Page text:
(HOST) Fresh water is abundant in Vermont – especially this year, after the soaking rains of late spring and early summer. But commentator Ruth Page says that’s not so in many parts of the world, and she’s concerned that the problem is growing.
(PAGE) Water is not only essential for all life, it’s beautiful. Flowing water in the environment attracts like a magnet. People like the idea of living near water; it’s downright entertaining. Maps of the world showing population distribution always show the heaviest masses of human residential development along seashores; yes, along rivers and lakes also, but by far the greatest concentration is on the seacoasts (which are going to be consumed as the vast icefields at the poles continue to melt into saltwater).
The other attraction, at least in the United States, seems to be – contrary to logic – deserts. Look at our vast Southwest: most of it is drought-dry with very limited rainfall, the trees sparse except along the occasional waterways.
Why do so many people move to the Southwest? Sure, it’s warm, but the way things are going, more and more of the country is turning warm. Yet folks swarm to New Mexico, Arizona, Nevada, and other states panting for moisture. We determinedly populate the deserts even when not driven to by sheer population pressure elsewhere. Look at Las Vegas, which is now growing astronomically. Apparently it’s been made to seem exciting and inviting because of the gambling, the gaudy hotels and casinos and its exploitation by the film industry.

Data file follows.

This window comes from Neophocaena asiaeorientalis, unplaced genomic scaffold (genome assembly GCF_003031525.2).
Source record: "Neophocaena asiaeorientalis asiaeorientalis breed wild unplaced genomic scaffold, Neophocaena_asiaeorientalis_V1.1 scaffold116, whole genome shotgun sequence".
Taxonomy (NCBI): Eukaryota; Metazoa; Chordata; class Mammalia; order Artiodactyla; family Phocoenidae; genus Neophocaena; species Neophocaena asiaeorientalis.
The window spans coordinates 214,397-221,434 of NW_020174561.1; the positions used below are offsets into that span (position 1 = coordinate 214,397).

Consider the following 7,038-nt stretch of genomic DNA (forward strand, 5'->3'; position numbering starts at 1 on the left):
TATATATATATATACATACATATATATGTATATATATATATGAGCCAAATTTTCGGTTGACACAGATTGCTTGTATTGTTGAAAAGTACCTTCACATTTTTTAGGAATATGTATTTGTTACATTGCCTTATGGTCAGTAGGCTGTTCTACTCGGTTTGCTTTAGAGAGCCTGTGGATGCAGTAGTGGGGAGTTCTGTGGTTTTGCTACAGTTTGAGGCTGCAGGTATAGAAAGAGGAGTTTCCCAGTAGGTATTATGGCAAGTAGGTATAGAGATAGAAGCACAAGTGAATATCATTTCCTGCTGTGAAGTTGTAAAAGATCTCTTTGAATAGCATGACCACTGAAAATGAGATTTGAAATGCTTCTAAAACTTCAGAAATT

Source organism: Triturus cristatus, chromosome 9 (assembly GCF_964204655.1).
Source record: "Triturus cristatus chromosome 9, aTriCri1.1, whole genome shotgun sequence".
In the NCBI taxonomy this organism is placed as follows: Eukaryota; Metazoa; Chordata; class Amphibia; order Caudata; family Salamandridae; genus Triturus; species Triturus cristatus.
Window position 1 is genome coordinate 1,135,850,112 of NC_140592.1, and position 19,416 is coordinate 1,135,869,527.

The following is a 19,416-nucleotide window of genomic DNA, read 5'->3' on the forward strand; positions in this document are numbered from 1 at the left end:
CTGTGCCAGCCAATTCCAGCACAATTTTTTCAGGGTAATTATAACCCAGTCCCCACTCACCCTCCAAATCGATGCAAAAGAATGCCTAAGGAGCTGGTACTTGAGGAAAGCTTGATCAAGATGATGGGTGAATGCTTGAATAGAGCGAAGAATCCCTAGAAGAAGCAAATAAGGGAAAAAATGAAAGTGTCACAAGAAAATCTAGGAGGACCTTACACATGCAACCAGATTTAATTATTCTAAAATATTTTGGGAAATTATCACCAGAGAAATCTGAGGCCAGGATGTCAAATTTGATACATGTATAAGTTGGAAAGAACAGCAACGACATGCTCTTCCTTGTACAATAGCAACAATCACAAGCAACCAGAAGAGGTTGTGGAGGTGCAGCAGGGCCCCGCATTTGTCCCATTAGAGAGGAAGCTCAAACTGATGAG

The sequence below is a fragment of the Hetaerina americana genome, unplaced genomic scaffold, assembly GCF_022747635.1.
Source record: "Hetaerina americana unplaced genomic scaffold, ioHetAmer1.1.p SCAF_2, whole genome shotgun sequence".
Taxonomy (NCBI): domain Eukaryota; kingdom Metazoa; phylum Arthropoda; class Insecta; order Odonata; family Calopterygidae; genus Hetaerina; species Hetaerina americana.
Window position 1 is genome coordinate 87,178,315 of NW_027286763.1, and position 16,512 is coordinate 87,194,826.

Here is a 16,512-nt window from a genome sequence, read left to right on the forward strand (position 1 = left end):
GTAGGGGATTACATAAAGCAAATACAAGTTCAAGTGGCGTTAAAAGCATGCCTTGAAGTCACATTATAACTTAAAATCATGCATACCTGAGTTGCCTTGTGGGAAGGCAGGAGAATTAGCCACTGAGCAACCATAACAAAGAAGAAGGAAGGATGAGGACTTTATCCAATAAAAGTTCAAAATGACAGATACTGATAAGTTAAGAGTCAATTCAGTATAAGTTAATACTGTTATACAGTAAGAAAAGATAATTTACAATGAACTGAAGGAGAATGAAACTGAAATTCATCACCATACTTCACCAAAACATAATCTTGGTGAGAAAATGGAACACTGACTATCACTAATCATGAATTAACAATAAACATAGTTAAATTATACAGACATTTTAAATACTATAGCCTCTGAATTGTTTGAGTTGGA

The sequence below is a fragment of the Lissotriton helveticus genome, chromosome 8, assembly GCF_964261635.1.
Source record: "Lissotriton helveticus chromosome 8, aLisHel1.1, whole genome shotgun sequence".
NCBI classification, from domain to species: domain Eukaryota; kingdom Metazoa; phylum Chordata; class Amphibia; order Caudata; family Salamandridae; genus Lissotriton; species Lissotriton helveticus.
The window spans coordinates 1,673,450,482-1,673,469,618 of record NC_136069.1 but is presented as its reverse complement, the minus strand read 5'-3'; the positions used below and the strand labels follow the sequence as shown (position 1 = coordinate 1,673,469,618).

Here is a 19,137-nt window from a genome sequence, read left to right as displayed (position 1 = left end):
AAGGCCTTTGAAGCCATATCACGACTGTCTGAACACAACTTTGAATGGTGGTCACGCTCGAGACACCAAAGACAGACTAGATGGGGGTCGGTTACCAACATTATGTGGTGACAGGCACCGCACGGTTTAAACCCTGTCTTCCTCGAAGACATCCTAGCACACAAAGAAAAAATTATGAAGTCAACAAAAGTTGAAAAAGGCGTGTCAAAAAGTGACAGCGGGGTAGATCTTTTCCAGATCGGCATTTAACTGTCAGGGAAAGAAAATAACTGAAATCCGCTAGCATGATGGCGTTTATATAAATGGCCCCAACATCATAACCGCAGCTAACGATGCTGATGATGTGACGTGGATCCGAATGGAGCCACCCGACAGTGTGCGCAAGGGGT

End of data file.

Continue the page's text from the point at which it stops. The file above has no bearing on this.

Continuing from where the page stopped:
Meanwhile, the city is so desperate for water it is sinking slowly, having reduced its aquifer to serve the huge hotels and increasing numbers of residences. The sinking of the city turned out to be a good warning; the administration of Vegas realized that they were in trouble. So they did what so many Western towns and cities did: demanded water from the once wild, tumbling, exuberant Colorado River. They failed. Unfortunately, so many demands have been made on the Colorado, it has no more to give.
Yet Vegas continues growing. Why did anyone think it smart to build a water-hungry resort city in an area that gets an average four inches of rainfall a year? Nature can’t make any more water for the planet; we’re using the same water that has been recycled over all the millennia since water got here, billions of years ago, possibly because our little spinning ball was being pummeled by ice-and-rock meteors from space.
The most shocking latest news indicates that parts of the vast, vast Amazon River basin are experiencing drought. The unthinkable is happening.
Meanwhile, water that is far more precious than gold or diamonds is being wasted in most of the industrial areas of the world, and even some of the others. Travelers mention the broken water-lines in Egypt, unmended, the water sometimes pouring into the streets. Many of us wash our cars and water our lawns with clean drinking water; we use far more to flush toilets than is usually necessary for cleanliness. We act as if the water supply were infinite.
Ruth Page has been following environmental issues for twenty years. She’s a long time Vermont resident and currently lives in Shelburne.